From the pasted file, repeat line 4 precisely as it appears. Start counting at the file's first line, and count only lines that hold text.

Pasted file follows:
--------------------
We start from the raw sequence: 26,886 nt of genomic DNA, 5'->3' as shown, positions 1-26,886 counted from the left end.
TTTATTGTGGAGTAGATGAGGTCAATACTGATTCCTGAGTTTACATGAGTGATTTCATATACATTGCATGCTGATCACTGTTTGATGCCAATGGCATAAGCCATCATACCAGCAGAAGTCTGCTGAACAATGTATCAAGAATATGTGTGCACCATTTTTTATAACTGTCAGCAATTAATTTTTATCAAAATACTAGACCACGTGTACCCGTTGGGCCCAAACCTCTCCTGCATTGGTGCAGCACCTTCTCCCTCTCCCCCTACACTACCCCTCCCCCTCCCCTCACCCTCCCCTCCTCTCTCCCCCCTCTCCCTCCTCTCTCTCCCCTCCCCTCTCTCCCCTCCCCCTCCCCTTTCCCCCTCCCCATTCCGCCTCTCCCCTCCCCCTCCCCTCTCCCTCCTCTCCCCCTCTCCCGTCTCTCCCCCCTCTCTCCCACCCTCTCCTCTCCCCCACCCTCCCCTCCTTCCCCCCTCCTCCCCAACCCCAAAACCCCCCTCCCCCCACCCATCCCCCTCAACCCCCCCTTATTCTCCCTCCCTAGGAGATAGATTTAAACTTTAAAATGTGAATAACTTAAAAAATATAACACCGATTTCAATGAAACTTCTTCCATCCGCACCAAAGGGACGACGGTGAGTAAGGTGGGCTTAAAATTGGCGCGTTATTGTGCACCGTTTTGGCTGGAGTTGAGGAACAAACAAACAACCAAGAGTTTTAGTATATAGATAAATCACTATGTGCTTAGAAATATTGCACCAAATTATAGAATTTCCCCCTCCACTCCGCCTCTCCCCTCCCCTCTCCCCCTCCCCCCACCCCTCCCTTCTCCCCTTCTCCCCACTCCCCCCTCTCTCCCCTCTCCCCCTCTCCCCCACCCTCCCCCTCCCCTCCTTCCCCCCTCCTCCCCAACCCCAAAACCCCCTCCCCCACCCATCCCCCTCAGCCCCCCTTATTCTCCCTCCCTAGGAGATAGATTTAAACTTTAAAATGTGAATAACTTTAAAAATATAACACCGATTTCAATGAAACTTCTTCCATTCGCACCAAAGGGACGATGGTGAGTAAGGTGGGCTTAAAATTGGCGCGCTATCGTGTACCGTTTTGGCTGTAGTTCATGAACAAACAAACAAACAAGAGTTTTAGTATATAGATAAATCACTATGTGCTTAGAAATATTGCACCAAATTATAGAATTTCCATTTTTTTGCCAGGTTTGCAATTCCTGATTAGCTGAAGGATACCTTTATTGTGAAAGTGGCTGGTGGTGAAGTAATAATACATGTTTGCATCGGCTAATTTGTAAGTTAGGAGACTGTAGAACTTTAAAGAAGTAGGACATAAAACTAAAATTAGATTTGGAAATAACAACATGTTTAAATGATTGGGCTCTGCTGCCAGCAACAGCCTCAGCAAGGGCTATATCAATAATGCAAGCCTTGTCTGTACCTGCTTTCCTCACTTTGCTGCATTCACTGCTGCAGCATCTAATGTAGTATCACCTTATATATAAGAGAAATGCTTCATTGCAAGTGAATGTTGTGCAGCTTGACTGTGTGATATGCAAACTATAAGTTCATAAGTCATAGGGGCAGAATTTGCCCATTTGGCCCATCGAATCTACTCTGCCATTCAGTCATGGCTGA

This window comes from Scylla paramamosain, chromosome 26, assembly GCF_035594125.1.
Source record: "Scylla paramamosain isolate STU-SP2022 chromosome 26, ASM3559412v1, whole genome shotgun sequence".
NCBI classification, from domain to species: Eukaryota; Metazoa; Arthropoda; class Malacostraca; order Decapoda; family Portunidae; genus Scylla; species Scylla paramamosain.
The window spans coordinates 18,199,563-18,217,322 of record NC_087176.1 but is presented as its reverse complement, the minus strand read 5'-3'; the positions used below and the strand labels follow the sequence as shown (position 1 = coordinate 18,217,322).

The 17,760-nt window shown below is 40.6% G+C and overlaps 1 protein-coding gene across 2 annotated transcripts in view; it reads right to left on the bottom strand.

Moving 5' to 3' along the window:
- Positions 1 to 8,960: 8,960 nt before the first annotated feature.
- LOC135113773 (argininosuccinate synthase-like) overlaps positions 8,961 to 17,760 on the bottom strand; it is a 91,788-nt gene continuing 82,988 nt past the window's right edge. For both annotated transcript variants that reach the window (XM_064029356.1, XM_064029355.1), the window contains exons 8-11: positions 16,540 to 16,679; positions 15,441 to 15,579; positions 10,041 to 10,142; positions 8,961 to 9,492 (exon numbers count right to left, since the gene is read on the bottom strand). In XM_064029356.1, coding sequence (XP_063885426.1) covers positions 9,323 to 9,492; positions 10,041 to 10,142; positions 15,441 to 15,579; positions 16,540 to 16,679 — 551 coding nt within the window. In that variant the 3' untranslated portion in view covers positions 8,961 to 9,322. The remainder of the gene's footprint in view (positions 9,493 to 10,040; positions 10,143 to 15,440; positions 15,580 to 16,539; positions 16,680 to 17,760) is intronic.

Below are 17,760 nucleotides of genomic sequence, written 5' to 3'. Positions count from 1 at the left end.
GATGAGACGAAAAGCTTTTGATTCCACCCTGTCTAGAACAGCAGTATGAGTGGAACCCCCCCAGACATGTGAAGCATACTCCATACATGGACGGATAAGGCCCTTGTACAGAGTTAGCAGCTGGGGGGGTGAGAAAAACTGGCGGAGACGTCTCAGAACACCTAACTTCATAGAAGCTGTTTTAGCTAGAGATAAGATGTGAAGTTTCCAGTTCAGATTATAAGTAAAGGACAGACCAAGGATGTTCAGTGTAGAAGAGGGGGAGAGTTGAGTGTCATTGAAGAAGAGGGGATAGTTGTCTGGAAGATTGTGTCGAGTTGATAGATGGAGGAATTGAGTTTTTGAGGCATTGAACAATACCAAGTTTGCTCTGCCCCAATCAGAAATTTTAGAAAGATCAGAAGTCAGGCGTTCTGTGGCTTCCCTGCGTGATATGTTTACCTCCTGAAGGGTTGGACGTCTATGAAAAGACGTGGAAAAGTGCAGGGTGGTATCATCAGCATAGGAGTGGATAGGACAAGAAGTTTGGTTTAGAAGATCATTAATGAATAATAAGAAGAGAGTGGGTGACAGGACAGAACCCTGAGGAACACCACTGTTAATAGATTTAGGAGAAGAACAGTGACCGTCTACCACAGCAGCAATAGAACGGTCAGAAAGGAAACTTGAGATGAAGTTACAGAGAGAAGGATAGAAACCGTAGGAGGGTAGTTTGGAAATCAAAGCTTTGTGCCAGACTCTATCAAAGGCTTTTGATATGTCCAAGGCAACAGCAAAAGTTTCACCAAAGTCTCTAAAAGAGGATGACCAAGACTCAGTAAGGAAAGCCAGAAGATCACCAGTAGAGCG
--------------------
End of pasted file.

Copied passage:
Source record: "Scylla paramamosain isolate STU-SP2022 chromosome 26, ASM3559412v1, whole genome shotgun sequence".